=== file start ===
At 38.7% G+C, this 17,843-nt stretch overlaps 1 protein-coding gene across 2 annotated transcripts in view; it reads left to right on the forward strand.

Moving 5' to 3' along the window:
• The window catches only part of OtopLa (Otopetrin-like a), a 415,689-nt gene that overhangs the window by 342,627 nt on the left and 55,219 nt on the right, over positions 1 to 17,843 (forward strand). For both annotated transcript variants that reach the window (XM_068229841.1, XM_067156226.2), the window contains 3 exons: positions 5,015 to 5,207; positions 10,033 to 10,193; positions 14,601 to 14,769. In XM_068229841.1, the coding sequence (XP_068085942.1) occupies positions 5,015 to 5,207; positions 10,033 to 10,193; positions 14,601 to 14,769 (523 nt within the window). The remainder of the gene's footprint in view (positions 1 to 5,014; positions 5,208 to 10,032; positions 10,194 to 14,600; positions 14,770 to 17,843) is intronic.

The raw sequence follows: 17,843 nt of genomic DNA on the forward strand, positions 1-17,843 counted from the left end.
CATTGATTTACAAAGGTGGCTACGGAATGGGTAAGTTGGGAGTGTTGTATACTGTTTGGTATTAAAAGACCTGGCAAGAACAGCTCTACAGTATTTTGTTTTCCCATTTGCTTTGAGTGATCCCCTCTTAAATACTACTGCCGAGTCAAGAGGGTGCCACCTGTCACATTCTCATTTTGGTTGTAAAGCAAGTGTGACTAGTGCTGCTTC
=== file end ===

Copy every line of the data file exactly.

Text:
At 38.7% G+C, this 17,843-nt stretch overlaps 1 protein-coding gene across 2 annotated transcripts in view; it reads left to right on the forward strand.

Moving 5' to 3' along the window:
• The window catches only part of OtopLa (Otopetrin-like a), a 415,689-nt gene that overhangs the window by 342,627 nt on the left and 55,219 nt on the right, over positions 1 to 17,843 (forward strand). For both annotated transcript variants that reach the window (XM_068229841.1, XM_067156226.2), the window contains 3 exons: positions 5,015 to 5,207; positions 10,033 to 10,193; positions 14,601 to 14,769. In XM_068229841.1, the coding sequence (XP_068085942.1) occupies positions 5,015 to 5,207; positions 10,033 to 10,193; positions 14,601 to 14,769 (523 nt within the window). The remainder of the gene's footprint in view (positions 1 to 5,014; positions 5,208 to 10,032; positions 10,194 to 14,600; positions 14,770 to 17,843) is intronic.

The raw sequence follows: 17,843 nt of genomic DNA on the forward strand, positions 1-17,843 counted from the left end.
CATTGATTTACAAAGGTGGCTACGGAATGGGTAAGTTGGGAGTGTTGTATACTGTTTGGTATTAAAAGACCTGGCAAGAACAGCTCTACAGTATTTTGTTTTCCCATTTGCTTTGAGTGATCCCCTCTTAAATACTACTGCCGAGTCAAGAGGGTGCCACCTGTCACATTCTCATTTTGGTTGTAAAGCAAGTGTGACTAGTGCTGCTTC